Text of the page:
Stephanie Jackson Books


The Lamp

What can happen when you let the Genie out of the lamp? It may not be what you think. 
  Ellie loves her friends and antiques. She even opened her own little antique shop, Timeless Treasures, when she graduated college. Little did she know that her love of antiques would introduce her to a supernatural being…a
Jinn who possesses the most powerful object ever sent to Earth; King Solomon’s ring.
  Not only did she just discover that the supernatural actually existed, but now she finds that she must make a decision as to whether or not to embark on a dangerous adventure that could cost her her very life, as just as she finds the love of her life, Matthaus. Will she make the right decision before it’s too late to stop Iblis from claiming Solomon’s ring and enslaving the world of humans for all eternity? 




  By 3:00 that afternoon, Ellie was exhausted. She felt like she had sand in her eyes, and she was finding it difficult to concentrate. She stood up hoping that walking around the shop might wake her up a little.
  “Lila, where’s that 1st edition copy of The Catcher in the Rye?”
  “Why?” Lila asked, looking up from the shelves she was dusting. “Is Mr. Anderson finally gonna buy it?”
  “Yep, for a cool $3200. He’s coming to pick it up around 4:00 this afternoon.”
  “It’s about time. He’s only been looking at it for three months. I put it on top of the bookcase against the far wall. Be careful getting it down. The bookcase it still kind of wobbly. Rusty’s suppose to fix it, but he hasn’t gotten around to it yet.”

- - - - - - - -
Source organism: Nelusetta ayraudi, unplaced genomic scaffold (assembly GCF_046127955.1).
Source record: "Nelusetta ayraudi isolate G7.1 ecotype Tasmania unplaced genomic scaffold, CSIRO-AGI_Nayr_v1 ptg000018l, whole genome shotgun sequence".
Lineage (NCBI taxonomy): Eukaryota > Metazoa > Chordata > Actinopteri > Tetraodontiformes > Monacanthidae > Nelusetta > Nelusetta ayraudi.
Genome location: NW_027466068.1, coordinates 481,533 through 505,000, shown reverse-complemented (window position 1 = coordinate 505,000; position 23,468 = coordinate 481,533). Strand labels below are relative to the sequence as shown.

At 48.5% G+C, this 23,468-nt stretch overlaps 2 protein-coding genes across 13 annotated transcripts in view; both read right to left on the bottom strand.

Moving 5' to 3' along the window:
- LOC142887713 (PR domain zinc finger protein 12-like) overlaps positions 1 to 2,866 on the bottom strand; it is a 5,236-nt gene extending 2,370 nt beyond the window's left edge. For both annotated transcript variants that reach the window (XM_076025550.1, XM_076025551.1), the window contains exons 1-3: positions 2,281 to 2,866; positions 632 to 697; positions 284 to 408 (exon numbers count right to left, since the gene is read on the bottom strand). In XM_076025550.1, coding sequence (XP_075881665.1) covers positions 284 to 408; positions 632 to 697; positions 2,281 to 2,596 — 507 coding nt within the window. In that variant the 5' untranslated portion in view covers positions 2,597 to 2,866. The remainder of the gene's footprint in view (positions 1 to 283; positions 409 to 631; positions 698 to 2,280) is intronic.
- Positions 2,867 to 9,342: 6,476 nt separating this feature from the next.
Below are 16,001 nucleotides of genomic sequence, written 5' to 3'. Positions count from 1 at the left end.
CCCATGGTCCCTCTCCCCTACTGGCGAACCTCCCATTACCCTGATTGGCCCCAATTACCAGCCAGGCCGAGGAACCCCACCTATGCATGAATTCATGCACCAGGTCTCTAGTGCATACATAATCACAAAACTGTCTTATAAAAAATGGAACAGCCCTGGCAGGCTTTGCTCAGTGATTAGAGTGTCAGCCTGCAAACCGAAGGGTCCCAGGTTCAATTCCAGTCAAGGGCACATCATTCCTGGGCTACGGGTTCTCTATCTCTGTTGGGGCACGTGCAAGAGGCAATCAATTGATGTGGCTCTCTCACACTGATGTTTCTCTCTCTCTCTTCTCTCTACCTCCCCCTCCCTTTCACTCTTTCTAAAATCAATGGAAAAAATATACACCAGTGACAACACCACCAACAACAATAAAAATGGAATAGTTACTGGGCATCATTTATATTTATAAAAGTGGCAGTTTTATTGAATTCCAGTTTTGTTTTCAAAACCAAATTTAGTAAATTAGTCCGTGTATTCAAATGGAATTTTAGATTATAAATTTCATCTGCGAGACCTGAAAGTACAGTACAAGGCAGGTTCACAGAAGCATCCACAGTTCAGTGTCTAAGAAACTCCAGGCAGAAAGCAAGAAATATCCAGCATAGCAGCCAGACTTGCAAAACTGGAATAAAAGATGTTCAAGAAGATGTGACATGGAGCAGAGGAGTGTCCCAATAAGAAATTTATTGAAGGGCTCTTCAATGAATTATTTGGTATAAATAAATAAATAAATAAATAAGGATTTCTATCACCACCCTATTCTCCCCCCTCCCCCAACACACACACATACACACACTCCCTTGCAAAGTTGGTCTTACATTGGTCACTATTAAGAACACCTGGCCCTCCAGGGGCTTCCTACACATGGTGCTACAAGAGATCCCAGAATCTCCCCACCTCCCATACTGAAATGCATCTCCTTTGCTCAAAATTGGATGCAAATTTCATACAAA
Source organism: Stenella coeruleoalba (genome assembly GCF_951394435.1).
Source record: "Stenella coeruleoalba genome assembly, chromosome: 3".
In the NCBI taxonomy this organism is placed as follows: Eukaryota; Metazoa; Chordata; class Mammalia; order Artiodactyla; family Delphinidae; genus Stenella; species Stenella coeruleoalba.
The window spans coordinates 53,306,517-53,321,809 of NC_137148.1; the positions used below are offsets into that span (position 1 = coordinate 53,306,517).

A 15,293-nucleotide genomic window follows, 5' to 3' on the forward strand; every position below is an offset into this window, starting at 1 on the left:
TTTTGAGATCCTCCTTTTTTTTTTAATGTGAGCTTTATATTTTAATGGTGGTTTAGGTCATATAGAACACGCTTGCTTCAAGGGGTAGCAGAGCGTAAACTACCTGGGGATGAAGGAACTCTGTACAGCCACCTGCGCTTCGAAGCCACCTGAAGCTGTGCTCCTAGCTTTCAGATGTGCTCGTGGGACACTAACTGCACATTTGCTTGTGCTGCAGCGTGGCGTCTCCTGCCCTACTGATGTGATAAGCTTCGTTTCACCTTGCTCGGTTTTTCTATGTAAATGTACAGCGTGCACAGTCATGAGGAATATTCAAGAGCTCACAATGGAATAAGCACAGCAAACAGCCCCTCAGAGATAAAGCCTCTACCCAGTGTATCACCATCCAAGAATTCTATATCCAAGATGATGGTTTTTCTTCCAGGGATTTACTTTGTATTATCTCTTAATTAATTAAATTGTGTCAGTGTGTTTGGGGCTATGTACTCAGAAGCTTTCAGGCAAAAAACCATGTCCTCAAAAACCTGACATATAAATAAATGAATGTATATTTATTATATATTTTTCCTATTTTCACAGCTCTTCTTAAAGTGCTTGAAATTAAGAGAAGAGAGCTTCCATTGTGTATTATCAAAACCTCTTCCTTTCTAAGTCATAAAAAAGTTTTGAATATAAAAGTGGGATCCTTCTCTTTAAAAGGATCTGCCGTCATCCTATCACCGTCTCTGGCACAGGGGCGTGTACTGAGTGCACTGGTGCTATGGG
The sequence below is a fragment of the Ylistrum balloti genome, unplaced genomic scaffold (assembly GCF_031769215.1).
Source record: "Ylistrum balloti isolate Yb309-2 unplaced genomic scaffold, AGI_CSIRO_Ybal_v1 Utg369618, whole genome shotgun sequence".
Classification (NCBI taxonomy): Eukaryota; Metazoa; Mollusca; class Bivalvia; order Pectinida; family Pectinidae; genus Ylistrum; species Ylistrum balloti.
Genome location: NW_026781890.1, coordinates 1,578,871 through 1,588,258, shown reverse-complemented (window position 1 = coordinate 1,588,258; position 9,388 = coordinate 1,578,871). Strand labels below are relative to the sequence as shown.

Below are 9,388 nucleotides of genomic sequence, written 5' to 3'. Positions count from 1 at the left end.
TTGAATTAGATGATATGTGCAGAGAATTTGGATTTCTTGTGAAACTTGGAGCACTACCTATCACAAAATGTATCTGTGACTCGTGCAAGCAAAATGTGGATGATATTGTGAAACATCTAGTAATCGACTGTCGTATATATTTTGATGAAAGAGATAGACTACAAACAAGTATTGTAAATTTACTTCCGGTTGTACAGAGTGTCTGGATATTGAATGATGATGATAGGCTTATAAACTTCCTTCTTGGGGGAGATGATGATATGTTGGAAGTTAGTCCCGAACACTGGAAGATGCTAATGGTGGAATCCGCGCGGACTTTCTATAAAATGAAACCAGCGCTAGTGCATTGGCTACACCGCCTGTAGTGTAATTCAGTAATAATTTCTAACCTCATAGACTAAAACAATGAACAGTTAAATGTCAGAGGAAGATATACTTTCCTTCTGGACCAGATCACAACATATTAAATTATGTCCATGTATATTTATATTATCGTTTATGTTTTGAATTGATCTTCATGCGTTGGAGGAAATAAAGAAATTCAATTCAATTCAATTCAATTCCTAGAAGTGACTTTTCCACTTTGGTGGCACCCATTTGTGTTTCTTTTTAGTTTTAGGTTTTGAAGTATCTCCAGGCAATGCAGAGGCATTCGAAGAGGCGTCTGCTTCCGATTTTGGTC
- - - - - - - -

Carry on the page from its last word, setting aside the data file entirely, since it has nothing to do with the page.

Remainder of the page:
Ellie nodded and walked to the back of the shop. The bookcase was six and a half feet tall, but if she stood on her tip toes, she could just reach the top. She put her hand on the top of the bookcase and felt around. She could feel just the corner of the plastic bag that the book was in, but couldn’t quite reach it. She tried to use her fingertips to drag the book closer to the edge so she could grab it, but it wouldn’t slide.
  She put her feet on the bottom of the bookcase to get just a little higher up; completely forgetting what Lila said about it being wobbly, and stretched up again, sure she’d get the book this time...and then the bookcase tilted forward.
  The bookcase was solid wood and stuffed with books and glass figurines; and she was about to be underneath all of it. She heard Lila scream out a panicked warning, but it was too late. The bookcase was already falling. She jumped off the bottom of the bookcase, covered her head, and waited to be crushed.
  But the bookcase didn’t fall. Nothing fell from it, either. She peaked through her hands to see if the bookcase had somehow rocked back against the wall. The bookcase was still tilted forward, but it seemed to be frozen in place. There were books and figurines just hanging in mid-air.
  “I told you that you should have stayed home and gotten some rest. You could have been killed by that thing because you’re too tired to focus on what you’re doing.”
  She turned to find Matthau standing behind her. He had his hand held out in front of him and she realized that he was holding everything in the air. He pushed his hand forward and the bookcase settled back against the wall, and all the books and glass items floated back onto the shelves.
  Lila was staring at Matthaus in amazement. “He just saved your life.”
  Matthaus smiled at her. “Like Ellie told you, it’s my job to keep her safe.”
  “How do you know that?” Lila asked. “You weren’t here when we were talking.”
  Matthaus answered Lila but looked at Ellie. “Just becauseyou don’t see me doesn’t mean I’m not there.”
  Rusty walked out of the storage room, looking down at the two vases he was carrying.
  He spoke before he noticed that Matthaus was there. “Ellie, don’t forget that you have a date tonight.”
  “No, she doesn’t,” Matthaus said, never taking his eyes from Ellie’s. “She’s going to be at home tonight.”
  “She can’t bail on her date,” Lila said indignantly. “I spent months setting them up!”
  “Now you can spend a few minutes unsetting them,” Matthaus said. “She’s going home to get some rest.”
  Ellie shook her head. “Lila’s right. She went to a lot of trouble to get me to go out with this guy.”
  Matthaus stepped up to her, wrapped one arm around herwaist, and kissed her softly on the tip of her nose. “You’re exhausted, and you’re going home.”